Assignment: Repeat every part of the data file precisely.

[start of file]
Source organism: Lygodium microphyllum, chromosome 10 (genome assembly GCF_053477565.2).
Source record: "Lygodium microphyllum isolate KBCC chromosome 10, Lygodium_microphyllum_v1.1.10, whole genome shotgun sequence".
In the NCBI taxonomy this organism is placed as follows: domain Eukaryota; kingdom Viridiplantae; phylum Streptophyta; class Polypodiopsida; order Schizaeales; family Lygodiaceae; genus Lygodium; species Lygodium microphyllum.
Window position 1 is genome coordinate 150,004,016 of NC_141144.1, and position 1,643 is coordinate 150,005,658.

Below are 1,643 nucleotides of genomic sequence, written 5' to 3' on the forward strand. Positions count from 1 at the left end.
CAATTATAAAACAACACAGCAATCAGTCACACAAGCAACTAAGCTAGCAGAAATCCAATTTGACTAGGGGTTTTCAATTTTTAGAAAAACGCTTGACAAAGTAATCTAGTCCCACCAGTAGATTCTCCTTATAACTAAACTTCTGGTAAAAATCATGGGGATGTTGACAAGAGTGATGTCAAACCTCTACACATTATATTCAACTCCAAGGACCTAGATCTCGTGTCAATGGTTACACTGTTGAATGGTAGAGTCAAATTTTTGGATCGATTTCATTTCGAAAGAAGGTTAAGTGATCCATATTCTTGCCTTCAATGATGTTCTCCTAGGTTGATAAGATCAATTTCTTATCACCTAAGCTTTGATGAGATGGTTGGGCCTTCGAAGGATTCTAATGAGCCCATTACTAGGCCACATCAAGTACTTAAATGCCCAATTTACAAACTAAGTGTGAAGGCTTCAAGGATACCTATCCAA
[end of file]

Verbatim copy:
Source organism: Lygodium microphyllum, chromosome 10 (genome assembly GCF_053477565.2).
Source record: "Lygodium microphyllum isolate KBCC chromosome 10, Lygodium_microphyllum_v1.1.10, whole genome shotgun sequence".
In the NCBI taxonomy this organism is placed as follows: domain Eukaryota; kingdom Viridiplantae; phylum Streptophyta; class Polypodiopsida; order Schizaeales; family Lygodiaceae; genus Lygodium; species Lygodium microphyllum.
Window position 1 is genome coordinate 150,004,016 of NC_141144.1, and position 1,643 is coordinate 150,005,658.

Below are 1,643 nucleotides of genomic sequence, written 5' to 3' on the forward strand. Positions count from 1 at the left end.
CAATTATAAAACAACACAGCAATCAGTCACACAAGCAACTAAGCTAGCAGAAATCCAATTTGACTAGGGGTTTTCAATTTTTAGAAAAACGCTTGACAAAGTAATCTAGTCCCACCAGTAGATTCTCCTTATAACTAAACTTCTGGTAAAAATCATGGGGATGTTGACAAGAGTGATGTCAAACCTCTACACATTATATTCAACTCCAAGGACCTAGATCTCGTGTCAATGGTTACACTGTTGAATGGTAGAGTCAAATTTTTGGATCGATTTCATTTCGAAAGAAGGTTAAGTGATCCATATTCTTGCCTTCAATGATGTTCTCCTAGGTTGATAAGATCAATTTCTTATCACCTAAGCTTTGATGAGATGGTTGGGCCTTCGAAGGATTCTAATGAGCCCATTACTAGGCCACATCAAGTACTTAAATGCCCAATTTACAAACTAAGTGTGAAGGCTTCAAGGATACCTATCCAA